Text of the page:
President Voltaire could propose whatever new menaces he liked. They called him president, but he had no title. There was no democracy. There was a gathering of the most vile that called themselves the Union, but there were no official positions. Rousseau was a vampire. He despised human flesh. Of course he was not a real vampire, it was only figurative. Yet, corpses had been found maimed by teeth marks, the only visible distress on the body, ashen and gray and white and still. And dead. For humans could die. Post-humans could not die. The skelehumans were bots, they weren’t post-humans. Post-humans were human once. But bots were created by humans and post-humans alike. At one point people feared the takeover that such technology could foresee. But in time, it became the natural order of things. Like slavery so very long ago. Now races were equal, colors held no value. Gender roles had not changed, worsened was the case. Collie was a lower-class status. Modifications to females were lesser than those given to men. For Women were created out of Man. So the Bible was still taken incorrectly, by scientists claiming to be God. It made her laugh in a grotesque way. Like a mockery of self. Like a gargoyle. She posed and thought of it, holding her hands out in a self-deprecating manner, hoping to look foul. She supposed everyone did.
She peered squintingly at her image in the mirror outlined in the dark, horrified at what she might find, but found it empty. Empty and void. She wondered if perhaps some day they would all be sliced open and find similar shells where their hearts were meant to be. For she was only a puppet, and her husband only a musician, and her lover only a jester. Such things were the elements of all life of all times. No era had been without its clown.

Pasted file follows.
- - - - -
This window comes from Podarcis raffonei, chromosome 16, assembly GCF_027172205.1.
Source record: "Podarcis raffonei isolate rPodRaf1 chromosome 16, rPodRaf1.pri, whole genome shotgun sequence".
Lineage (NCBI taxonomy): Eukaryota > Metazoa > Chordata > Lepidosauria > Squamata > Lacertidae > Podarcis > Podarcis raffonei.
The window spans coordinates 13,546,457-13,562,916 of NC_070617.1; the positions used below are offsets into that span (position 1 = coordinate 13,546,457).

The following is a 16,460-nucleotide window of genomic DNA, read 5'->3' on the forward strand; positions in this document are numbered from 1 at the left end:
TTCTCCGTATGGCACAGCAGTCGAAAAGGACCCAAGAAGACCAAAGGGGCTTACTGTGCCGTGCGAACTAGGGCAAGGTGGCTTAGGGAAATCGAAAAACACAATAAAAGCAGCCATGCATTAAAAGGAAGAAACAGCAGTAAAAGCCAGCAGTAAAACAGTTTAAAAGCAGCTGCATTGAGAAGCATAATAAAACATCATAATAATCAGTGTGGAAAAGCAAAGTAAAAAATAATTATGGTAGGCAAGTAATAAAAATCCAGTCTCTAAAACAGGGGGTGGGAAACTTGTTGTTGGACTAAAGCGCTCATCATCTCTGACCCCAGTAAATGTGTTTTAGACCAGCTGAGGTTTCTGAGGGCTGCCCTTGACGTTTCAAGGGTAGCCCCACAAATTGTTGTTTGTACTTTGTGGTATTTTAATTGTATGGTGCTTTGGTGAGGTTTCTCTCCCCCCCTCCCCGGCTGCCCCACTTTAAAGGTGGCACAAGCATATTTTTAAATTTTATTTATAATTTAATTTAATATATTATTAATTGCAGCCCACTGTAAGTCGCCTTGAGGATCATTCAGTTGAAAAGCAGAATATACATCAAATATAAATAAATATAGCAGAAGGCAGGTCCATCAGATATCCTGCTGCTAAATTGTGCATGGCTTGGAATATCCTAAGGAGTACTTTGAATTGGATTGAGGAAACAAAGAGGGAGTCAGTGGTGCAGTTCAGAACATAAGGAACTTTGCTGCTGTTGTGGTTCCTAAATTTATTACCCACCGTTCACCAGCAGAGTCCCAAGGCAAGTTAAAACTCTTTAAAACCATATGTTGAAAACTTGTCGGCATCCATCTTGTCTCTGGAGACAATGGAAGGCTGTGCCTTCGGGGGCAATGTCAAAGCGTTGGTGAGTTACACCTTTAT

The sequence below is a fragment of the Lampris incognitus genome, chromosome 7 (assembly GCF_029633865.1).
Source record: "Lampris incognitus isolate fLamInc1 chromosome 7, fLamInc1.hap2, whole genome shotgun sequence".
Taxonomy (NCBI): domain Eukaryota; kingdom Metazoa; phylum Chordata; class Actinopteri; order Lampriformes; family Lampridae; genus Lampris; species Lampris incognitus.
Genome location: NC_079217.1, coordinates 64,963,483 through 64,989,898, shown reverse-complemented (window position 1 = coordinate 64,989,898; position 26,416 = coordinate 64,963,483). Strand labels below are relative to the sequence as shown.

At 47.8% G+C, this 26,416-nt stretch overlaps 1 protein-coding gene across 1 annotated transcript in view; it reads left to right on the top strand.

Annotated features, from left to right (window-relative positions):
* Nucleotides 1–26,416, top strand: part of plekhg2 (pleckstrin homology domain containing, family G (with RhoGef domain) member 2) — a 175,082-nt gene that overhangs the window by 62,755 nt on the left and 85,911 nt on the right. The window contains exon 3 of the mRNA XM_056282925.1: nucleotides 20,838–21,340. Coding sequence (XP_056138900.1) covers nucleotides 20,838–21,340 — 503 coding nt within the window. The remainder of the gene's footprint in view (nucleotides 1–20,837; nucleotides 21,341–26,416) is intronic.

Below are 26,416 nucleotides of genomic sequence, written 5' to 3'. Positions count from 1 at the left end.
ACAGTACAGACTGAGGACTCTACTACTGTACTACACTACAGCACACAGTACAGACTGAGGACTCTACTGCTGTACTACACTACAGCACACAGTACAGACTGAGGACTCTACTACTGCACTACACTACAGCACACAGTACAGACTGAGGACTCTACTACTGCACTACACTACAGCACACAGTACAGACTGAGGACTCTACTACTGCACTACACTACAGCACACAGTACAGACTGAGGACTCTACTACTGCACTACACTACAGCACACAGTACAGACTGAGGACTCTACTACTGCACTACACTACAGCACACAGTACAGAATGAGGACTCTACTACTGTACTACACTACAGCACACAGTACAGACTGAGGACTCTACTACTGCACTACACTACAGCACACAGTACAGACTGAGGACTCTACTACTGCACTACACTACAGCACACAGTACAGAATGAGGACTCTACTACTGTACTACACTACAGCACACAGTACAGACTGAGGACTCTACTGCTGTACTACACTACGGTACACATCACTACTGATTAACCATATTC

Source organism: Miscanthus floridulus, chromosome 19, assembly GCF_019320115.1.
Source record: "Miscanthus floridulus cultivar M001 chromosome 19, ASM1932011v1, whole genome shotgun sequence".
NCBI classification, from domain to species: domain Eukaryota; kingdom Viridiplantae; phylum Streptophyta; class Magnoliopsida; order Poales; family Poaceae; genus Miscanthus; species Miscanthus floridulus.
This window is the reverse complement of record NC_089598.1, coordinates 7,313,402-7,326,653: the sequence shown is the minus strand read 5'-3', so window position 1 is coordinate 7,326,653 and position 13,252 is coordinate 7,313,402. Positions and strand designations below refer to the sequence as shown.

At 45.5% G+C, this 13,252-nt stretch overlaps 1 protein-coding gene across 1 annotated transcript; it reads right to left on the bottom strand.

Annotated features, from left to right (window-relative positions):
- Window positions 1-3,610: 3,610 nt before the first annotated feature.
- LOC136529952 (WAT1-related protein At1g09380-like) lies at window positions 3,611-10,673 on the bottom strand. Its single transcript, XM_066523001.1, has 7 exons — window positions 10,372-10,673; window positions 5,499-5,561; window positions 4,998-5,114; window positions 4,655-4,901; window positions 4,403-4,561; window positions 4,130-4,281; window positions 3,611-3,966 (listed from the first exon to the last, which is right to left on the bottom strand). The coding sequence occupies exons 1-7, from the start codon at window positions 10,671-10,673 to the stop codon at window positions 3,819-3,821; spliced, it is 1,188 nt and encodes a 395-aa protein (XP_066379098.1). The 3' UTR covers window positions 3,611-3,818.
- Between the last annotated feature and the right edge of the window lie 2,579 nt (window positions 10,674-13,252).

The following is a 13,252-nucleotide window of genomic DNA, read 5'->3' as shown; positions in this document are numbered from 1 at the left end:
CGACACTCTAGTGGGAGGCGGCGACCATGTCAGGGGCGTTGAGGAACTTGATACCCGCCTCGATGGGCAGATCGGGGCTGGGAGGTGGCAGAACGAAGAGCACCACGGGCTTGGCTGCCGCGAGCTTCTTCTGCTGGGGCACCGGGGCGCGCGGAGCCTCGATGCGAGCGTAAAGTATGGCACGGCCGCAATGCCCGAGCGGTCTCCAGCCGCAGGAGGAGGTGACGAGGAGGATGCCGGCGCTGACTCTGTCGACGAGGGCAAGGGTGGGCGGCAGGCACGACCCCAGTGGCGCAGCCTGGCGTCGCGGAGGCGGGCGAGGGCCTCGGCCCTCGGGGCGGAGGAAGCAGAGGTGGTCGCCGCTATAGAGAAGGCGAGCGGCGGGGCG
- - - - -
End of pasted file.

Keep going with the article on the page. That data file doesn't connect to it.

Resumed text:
Disgust flamed in her heart until her thoughts landed on Casanova. One person in whom all their hopes reposed and languished. One person who had the guts, the fire, the brains, and the intensity to mean what they said, and do what they mean. A rarity, a gem, a diamond in the rough. Perhaps Casanova yet would lead them through. The name was a joke, Casanova was celibate and did not philander like the ancient name-bearer. But they all thought it jolly good fun and bandied the name about lovingly until none now remembered the true birth name of their hero.
The back-up generator hummed noisily in the background. A terrible storm was blowing through and had knocked the power out hours ago. She felt like something was crawling through her hair. No lights. She sighed, she’d light a candle. She couldn’t find her lighter. She felt her way into the hall and down the carpeted stairs, banging her head into the upstairs landing. “Bother and curses,” she said aloud.
“Watch your step love,” said Quinn noticing her from his perch on the couch downstairs. He had a book open in his lap, she couldn’t read the title, his large hands splayed to cover it.
“Mad you can’t turn the television on?” she asked rudely.
“Indeed, I’d like to hear what the Sympathizers have to broadcast today.” He arched a brow at her and ran a hand through his dark hair. He’d taken his mask off, his face was rather pale.
“You’re a porcelain puppet. Come sit,” he said while patting the sofa cushion.
“I’m going to work on my needlepoint.”
“What a thing to say!” he shouted and roared with laughter. He looked at her with some mixed mockery and longing and touched his forehead as though soothing a headache. “I’m rather under the weather.”
“It is quite a storm.”
Collie sauntered through the room, touching things. The flickering kerosene lamp that Quinn sat to read by oozed a bit of warmth and Collie sidled near it. “I’m chilled to the bone.”
“Careful, you might shatter my lamp.”
Collie grimaced and moved away, her eyes roving round the safe house. She had not bothered to explore it. She frankly, did not care about such things. My dear. Thank you.